In a bid to replicate and accelerate the success of Mendha Lekha, located in the Naxal heartland of Gadchiroli district in Maharasthra, the Union Minister of Rural Development, Jairam Ramesh handed out transit passes (TPs) for bamboo to seven more gram sabhas of other villages in the district last week.
This will now enable the seven villages to transport and sell bamboos outside their villages. These include villages such as Bordha and Shankarpur where Oxfam, an international NGO has been working towards the implementation of Community Forest Rights (CFR) along with a local NGO Srishti. For a while, the villages covered under the community forest rights (CFRs) in Gadchiroli - despite having got the CFR - were unable to exercise their right to sell bamboo as they were not given the transit passes (TPs).
A beginning was made in April 27, 2011, when Jairam Ramesh and Maharashtra CM Prithviraj Chavan handed over TPs for bamboo to Mendha (Lekha) gram sabha under Section 3.1 of Forest Rights Act (FRA) 2006, which recognises the CFR. Since then, CFRs have been recognized in some 400 villages in Gadchiroli district, making Mendha Lekha India's first CFR success story.
Obviously Ramesh appears not to have forgotten his commitment. Despite his new portfolio for rural development, he visited Mendha Lekha recently and met with NGOs working here and discussed issues that the villagers face. Realising that there are still problems of control over TPs, Ramesh in a letter dated March 15, 2012 to chief minister Chavan (a copy of which is with Business Today) highlighted the need for further action. In this letter, he says: "The initiative taken by Mendha Lekha has proved very successful. In 2011/12, thanks to the bold leadership you demonstrated, the Gram Sabha has earned almost Rs 1 crore from the sustainable harvesting of bamboo in the community forest. Clearly, the move to transfer control of the TPs from the state forest department to the gram sabha has powerful implications for economic development."
Jairam Ramesh has given several other pointers to the chief minister of Maharashtra
However, despite all the positive moves, Ramesh also in his letter to the chief minister has pointed to some practical issues being faced by the 10-15 gram sabhas. One big problem is that the forest department, some months back, had issued the transit passes along with the order for felling bamboo to Ballarpur Industries Limited (BILT) as well. Thus, an odd situation seems to have arisen where gram sabhas and the private company both have TP books. "Ideally if TP is given to a village, BILT or any other private company should not be given a TP" says Mohan H. Hiralal, head of Vrikshmitra, an NGO working in Gadchiroli. "This problem did not arise in Mendha (Lekha) as BILT was denied TPs," Ramesh adds.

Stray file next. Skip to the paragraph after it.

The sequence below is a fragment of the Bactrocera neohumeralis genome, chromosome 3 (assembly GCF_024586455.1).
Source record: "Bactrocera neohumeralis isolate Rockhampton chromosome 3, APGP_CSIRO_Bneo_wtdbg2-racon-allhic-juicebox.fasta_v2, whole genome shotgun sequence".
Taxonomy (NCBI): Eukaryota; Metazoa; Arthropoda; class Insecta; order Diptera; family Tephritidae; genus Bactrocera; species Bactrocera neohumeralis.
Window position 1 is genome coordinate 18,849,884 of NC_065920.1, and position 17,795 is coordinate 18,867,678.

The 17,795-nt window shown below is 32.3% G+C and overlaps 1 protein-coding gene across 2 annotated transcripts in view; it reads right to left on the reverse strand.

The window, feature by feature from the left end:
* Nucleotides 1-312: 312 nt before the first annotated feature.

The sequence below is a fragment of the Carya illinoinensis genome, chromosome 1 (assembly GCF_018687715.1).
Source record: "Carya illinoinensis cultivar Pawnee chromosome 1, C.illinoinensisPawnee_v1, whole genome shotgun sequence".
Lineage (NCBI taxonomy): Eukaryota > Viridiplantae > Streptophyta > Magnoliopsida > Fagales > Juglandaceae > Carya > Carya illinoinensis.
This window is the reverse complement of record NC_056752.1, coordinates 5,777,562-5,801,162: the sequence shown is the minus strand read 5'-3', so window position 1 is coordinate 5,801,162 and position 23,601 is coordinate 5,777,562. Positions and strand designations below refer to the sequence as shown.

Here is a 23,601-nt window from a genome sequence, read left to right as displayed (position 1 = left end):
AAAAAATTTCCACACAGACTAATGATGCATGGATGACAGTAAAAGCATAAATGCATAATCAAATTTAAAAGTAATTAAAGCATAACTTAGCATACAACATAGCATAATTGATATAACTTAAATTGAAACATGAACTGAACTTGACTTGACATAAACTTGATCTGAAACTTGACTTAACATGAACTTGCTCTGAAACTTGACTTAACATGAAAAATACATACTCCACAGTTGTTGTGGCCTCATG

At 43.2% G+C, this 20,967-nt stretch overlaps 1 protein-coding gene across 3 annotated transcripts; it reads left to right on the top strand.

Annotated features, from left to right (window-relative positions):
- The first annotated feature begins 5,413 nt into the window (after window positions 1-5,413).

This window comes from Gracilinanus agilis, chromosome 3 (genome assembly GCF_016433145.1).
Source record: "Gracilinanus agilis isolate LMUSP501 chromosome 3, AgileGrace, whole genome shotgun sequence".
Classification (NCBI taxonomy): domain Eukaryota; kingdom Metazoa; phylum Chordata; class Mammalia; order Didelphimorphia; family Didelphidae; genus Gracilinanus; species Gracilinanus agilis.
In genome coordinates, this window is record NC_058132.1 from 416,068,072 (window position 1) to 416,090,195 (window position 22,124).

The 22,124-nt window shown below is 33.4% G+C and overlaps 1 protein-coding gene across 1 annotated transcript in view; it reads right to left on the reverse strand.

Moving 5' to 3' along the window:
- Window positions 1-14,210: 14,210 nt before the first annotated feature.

According to Ramesh's letter, the paper mill continues to want access to large forests and not move to farmer-community harvested bamboo. BILT controls about 70 per cent of the bamboo area in Maharashtra (around 841,000 hectares). This area is in the tribal dominated Gadchiroli and Chandrapur districts. Gadchiroli and Chandrapur together account for 66 per cent of the State's bamboo. As much as 84 per cent of the bamboo area in these two districts has been leased out to BILT.
It is understood from sources that BILT is allowed to extract bamboo up to 1.8 to two lakh tonnes annually. From Gadchiroli district alone, the forest department earns revenue to the tune of Rs 125 crore per annum from all the forest produce, mainly timber. Bamboo fetches about Rs 10 crore to Rs 30 crore out of this. Every year, 10 lakh to 16 lakh long bamboos are harvested for personal use.
The cost of bamboo supplied through government contracts is much lower and this distorts the market for community-grown bamboo. BILT has been fighting a legal battle against the state government over hike in lease rates. While the government claims it had hiked rates after many years, BILT refused to accept it.
Earlier, the royalty BILT used to pay was Rs 650 per tonne. The government had hiked it to Rs 1,500 per tonne of bamboo two years ago, but the increase has been challenged by BILT in the court. Even the other private contractors pay Rs 2,500 per tonne. The same bamboo is sold at Rs 6-7 per metre in open market. The forest department earns Rs 5,000 per tonne for bamboo it sells to artisans and other users.
Looking at the impact Gadchiroli bamboo initiative would have in Naxal affected area, Ramesh has urged Chavan to cancel contracts or leases of the forest areas where CFRs have been recognised.
Last week the forest officials have clarified to Ramesh that BILT has been asked not to work in the villages. It will be worth watching how the state takes up other suggestions made by Ramesh on this issue.